This is surgery to remove a
cyst on an ovary.
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An ovarian cyst may need to be removed if it is:
Suspected of being
(the chances are lower if you are young)
- Large (more than 2.5 inches in diameter)
- Solid (rather than containing just fluid)
- Causing pain
Complications are rare, but no procedure is completely free of risk. If you are planning to have an ovarian cyst removed, your doctor will review a list of possible complications, which may include:
- Cyst returns after it is removed
- Need for removal of one or both ovaries
- Blood clots
- Damage to other organs
Factors that may increase the risk of complications include:
Be sure to discuss these risks with your doctor before the procedure.
Your doctor may do the following:
- Physical exam
- Review of medicines
- Blood tests
- Urine test
- CT scan
—a type of x-ray that uses a computer to make pictures of organs
—a test that uses sound waves to examine the abdomen
(ECG, EKG)—a test that records the heart's activity by measuring electrical currents through the heart muscle
Talk to your doctor about what action should be taken if cancer is found during surgery. One option is to remove the ovary.
Leading up to the surgery:
Talk to your doctor about your medicines. You may be asked to stop taking some medicines up to one week before the procedure, such as:
or other anti-inflammatory drugs
Blood thinners such as
- Arrange for a ride to and from the hospital. Also, arrange for someone to help you at home.
- Do not eat or drink for at least eight hours before the surgery.
- General anesthesia
—blocks pain and keeps you asleep through the surgery; given through an IV in your hand or arm
The doctor will make a cut in the abdomen. The abdominal muscles will be separated, and the abdomen will be opened. The doctor will locate, clamp, and tie the blood vessels that supply the ovary. (Note: This step is not always needed.)
Next, the cyst will be removed. In some cases, the doctor will also remove a sample of tissue for testing. If cancer is found, one or both ovaries (if cysts are on both ovaries) may be
removed. Lastly, the doctor will use stitches to sew the abdominal muscles. The incision area will be closed with stitches or staples.
After the procedure, you will be given IV fluids and medicines while recovering.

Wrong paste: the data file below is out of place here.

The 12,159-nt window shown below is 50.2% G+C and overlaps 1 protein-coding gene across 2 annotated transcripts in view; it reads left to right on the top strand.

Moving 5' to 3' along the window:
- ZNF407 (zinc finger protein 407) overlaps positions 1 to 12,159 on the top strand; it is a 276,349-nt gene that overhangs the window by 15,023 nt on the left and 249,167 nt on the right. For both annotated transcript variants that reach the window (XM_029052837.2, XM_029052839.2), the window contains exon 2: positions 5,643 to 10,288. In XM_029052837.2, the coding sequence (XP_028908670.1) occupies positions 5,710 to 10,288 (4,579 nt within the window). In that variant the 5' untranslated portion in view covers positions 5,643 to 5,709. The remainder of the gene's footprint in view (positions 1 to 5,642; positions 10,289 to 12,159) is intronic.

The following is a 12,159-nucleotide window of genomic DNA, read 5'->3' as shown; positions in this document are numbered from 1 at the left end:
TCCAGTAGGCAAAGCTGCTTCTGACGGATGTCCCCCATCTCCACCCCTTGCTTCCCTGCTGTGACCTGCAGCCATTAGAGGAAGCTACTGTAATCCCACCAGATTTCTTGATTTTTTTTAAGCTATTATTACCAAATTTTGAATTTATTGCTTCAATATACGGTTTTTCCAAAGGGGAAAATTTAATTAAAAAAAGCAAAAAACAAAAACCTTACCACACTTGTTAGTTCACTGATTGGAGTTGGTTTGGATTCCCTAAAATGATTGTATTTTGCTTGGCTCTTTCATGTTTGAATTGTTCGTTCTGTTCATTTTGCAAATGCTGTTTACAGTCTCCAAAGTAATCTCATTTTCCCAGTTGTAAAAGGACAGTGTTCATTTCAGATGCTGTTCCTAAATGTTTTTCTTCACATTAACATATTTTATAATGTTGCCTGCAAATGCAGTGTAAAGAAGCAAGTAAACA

You will have abdominal pain and discomfort for 7-10 days. Your doctor will give you pain medicine.
Recovery may take 3-4 weeks. When you return home, do the following to help ensure a smooth recovery:
Be sure to follow your doctor's
- Ask your doctor about when it is safe to shower, bathe, or soak in water.
- Gently wash the incision area with mild soap and water.
Move and elevate your legs while in bed. This will lessen the chance of
Take prescription pain medicine only for as long as needed.
Take over-the-counter pain relievers (such as
) if the pain is mild.
- Avoid strenuous exercise for 2-6 weeks.
- Do not drive until your doctor states this is safe.
- Do not resume sexual activity until your doctor says it is okay. You may need to wait two weeks.
- Follow your doctor's guidelines for ultrasound tests. These may need to be done if it is likely that the cysts will return.
After you leave the hospital, contact your doctor if any of the following occur:
- Signs of infection, including fever and chills
- Redness, swelling, increasing pain, excessive bleeding, or discharge from the incision site
- Pain that you cannot control with the medicines you have been given
- Unexpected amount of vaginal bleeding or discharge
- Cough, shortness of breath, or chest pain
- Nausea and/or vomiting that you cannot control with the medicines you were given after surgery, or which persist for more than two days after discharge from the hospital
- Headaches, muscle aches, dizziness, or general ill feeling
or abdominal swelling
- Urinary difficulties
- Onset of pain or swelling in one or both legs
- New, unexplained symptoms
In case of an emergency, call for medical help right away.
Ovarian cysts. Mayo Clinic website. Available at:
. Updated July 20, 2007. Accessed June 10, 2008.
Ovarian tumors. EBSCO DynaMed website. Available at:
. Updated November 2010. Accessed November 12, 2010.
Last reviewed September 2012 by Andrea Chisholm
Please be aware that this information is provided to supplement the care provided by your physician. It is neither intended nor implied to be a substitute for professional medical advice. CALL YOUR HEALTHCARE PROVIDER IMMEDIATELY IF YOU THINK YOU MAY HAVE A MEDICAL EMERGENCY. Always seek the advice of your physician or other qualified health provider prior to starting any new treatment or with any questions you may have regarding a medical condition.
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